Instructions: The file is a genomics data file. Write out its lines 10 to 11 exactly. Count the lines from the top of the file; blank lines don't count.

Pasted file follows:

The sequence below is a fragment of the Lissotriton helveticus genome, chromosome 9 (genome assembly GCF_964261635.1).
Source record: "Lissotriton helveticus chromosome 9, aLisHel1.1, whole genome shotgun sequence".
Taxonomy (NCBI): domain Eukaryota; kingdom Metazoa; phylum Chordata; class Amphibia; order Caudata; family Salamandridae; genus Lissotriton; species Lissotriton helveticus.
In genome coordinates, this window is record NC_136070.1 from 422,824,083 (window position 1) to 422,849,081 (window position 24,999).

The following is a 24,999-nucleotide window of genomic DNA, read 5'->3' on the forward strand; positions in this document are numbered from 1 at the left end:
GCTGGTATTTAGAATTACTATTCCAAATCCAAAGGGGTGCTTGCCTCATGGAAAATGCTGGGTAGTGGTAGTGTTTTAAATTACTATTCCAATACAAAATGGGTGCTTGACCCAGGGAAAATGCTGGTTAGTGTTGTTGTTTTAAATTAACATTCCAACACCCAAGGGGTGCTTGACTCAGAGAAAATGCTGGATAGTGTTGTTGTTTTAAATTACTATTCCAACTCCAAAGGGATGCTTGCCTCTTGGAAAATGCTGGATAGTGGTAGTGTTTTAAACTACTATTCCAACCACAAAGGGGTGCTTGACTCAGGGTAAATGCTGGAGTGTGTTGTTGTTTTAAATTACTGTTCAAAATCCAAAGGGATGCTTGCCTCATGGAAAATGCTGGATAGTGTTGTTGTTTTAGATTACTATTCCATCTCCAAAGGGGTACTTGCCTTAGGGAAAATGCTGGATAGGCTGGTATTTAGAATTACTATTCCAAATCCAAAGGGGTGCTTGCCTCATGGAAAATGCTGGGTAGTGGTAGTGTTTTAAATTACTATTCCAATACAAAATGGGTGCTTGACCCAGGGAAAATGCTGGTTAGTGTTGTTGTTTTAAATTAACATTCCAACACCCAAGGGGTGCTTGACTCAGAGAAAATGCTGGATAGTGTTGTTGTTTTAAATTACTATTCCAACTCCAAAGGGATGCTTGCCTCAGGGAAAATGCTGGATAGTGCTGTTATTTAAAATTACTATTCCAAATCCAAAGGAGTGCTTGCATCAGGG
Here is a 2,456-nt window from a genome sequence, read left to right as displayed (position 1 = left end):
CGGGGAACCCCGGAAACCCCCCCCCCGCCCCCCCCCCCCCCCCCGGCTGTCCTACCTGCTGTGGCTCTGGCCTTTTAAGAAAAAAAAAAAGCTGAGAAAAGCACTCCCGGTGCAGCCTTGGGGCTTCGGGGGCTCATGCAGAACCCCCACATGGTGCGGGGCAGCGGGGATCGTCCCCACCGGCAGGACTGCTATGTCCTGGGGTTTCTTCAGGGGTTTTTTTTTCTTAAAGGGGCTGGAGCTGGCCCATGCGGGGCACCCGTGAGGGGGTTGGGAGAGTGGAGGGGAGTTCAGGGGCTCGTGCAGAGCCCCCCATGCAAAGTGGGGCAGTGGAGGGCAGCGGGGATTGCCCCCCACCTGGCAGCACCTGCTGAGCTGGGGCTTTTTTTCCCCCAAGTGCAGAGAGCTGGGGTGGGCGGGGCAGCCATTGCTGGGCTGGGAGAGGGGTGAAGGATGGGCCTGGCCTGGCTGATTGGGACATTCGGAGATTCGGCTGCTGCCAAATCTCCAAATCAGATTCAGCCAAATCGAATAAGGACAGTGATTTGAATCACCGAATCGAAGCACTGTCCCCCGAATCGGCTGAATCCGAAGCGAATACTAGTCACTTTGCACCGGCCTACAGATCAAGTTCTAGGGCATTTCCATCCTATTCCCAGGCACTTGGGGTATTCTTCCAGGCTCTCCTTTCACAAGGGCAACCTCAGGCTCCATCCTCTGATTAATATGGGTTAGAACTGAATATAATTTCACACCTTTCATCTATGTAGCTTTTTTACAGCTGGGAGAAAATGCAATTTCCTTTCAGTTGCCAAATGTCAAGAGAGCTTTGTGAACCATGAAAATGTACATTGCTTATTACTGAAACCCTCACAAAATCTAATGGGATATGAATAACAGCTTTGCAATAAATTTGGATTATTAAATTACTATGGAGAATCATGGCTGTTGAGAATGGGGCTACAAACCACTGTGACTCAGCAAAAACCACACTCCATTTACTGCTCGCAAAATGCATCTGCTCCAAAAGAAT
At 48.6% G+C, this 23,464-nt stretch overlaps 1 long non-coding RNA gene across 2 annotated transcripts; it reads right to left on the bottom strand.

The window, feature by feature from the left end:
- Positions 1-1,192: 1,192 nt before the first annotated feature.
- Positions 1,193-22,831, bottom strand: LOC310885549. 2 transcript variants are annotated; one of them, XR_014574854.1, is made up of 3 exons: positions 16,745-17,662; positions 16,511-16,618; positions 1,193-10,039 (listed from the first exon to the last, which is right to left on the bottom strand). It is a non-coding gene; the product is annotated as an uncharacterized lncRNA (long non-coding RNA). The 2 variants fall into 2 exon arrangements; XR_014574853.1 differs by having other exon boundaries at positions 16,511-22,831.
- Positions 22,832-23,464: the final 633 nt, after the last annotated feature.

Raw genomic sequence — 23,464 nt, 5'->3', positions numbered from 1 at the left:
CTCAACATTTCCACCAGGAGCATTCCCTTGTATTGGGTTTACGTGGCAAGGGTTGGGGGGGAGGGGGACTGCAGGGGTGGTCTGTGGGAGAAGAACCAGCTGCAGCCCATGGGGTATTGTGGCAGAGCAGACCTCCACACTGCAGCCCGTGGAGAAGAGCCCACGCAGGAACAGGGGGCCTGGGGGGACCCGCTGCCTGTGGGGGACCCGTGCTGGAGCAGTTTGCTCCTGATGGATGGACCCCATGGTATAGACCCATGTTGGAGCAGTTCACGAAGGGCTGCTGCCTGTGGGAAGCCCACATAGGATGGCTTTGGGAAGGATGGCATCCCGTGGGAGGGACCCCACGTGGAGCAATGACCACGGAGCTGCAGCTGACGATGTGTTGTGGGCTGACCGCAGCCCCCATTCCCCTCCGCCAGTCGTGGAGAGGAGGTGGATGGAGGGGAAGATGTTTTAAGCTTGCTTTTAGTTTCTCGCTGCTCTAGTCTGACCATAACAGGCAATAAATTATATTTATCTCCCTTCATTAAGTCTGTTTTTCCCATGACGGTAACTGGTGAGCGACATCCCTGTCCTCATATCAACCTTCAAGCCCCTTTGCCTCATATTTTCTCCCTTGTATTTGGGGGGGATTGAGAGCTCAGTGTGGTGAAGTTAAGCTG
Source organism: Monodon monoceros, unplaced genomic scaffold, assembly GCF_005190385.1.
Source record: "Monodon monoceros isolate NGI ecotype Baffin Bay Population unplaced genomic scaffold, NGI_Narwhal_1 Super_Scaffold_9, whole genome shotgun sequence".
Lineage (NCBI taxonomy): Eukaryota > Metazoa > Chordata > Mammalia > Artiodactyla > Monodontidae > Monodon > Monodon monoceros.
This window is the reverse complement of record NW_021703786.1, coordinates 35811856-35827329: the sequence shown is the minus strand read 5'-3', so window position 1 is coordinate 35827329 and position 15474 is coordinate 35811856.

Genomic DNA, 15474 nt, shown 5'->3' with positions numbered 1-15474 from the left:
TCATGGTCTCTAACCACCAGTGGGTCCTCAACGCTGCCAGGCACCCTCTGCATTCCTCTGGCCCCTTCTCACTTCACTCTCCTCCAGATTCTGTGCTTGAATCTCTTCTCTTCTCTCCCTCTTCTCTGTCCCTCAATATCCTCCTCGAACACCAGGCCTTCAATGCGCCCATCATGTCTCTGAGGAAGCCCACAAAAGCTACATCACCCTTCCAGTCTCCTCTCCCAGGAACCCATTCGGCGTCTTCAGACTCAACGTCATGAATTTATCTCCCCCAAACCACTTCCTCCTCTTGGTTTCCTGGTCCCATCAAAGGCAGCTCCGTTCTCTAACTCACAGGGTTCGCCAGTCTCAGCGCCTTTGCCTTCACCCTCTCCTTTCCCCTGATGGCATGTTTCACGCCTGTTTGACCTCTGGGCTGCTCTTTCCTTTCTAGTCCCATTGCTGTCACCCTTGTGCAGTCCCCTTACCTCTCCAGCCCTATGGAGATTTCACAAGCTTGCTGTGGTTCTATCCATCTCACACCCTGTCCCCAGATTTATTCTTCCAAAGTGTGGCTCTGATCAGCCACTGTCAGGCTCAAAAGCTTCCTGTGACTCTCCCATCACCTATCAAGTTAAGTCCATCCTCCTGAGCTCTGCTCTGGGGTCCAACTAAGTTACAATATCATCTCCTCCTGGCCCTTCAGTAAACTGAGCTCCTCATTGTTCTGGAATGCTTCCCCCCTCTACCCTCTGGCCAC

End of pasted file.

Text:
The window, feature by feature from the left end:
- Positions 1-1,192: 1,192 nt before the first annotated feature.